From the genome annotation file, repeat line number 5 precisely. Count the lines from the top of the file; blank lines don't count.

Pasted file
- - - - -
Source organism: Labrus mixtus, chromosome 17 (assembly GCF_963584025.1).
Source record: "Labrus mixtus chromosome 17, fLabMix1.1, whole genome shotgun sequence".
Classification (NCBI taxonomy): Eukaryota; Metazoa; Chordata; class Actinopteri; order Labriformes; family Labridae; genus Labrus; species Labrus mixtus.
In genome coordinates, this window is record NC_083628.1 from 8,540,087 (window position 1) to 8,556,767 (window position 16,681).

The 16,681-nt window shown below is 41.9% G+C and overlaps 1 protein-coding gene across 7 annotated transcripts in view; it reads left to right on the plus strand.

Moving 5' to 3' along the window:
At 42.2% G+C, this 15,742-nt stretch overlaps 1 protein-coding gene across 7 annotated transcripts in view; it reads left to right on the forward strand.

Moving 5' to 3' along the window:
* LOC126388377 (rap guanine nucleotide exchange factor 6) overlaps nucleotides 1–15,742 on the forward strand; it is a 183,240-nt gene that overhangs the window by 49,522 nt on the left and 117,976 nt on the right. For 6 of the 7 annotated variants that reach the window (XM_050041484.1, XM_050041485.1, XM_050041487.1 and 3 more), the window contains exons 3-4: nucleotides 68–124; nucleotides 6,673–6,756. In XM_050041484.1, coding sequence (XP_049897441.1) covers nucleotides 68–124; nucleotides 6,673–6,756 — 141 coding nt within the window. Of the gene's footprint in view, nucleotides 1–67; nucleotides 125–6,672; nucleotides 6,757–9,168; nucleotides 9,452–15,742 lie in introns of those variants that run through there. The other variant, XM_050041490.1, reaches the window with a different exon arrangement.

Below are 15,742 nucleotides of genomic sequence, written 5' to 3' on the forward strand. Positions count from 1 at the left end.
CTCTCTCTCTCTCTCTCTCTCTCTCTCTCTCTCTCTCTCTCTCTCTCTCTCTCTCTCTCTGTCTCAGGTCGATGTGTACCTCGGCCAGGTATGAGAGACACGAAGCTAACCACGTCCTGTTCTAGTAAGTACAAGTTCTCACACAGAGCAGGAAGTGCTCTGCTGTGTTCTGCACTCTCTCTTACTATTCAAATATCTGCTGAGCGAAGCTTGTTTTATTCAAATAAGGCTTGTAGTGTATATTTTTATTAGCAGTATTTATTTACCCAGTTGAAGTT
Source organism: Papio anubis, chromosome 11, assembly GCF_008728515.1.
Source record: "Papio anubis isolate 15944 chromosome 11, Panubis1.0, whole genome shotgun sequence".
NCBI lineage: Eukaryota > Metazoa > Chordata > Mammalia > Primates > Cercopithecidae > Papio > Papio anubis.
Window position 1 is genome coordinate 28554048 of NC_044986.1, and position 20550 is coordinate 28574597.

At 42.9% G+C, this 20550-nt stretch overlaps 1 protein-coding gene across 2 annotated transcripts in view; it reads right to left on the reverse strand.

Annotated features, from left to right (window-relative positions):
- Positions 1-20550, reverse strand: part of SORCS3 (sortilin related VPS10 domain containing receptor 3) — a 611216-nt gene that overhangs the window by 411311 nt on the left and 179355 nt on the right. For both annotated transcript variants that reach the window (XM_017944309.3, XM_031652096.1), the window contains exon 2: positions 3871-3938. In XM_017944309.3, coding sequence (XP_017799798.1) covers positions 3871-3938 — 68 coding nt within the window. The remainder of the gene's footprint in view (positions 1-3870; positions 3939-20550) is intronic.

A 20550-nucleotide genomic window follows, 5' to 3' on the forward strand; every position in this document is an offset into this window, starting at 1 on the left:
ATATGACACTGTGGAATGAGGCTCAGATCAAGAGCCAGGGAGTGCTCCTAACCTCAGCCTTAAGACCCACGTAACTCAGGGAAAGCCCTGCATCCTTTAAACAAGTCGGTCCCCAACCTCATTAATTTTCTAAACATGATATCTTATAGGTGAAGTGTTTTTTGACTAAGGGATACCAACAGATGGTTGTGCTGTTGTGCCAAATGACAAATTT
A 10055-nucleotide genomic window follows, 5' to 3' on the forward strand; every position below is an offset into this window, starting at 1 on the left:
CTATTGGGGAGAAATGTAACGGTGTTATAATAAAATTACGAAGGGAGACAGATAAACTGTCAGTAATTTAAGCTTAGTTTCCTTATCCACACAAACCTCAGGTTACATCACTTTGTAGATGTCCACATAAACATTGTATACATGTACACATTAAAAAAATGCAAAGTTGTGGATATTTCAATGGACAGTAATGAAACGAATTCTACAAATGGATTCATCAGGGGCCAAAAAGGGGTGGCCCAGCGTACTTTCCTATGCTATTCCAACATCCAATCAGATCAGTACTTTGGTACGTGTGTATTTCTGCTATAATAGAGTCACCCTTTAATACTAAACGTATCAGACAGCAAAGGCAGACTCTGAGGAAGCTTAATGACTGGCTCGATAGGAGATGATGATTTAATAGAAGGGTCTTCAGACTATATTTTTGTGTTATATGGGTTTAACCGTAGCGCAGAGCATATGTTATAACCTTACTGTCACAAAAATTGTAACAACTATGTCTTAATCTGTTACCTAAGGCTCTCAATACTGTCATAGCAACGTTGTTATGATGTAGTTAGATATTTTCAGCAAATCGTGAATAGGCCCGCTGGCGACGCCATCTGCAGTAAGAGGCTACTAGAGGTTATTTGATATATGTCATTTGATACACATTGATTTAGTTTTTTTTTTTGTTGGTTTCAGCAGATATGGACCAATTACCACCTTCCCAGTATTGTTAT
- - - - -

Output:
The 16,681-nt window shown below is 41.9% G+C and overlaps 1 protein-coding gene across 7 annotated transcripts in view; it reads left to right on the plus strand.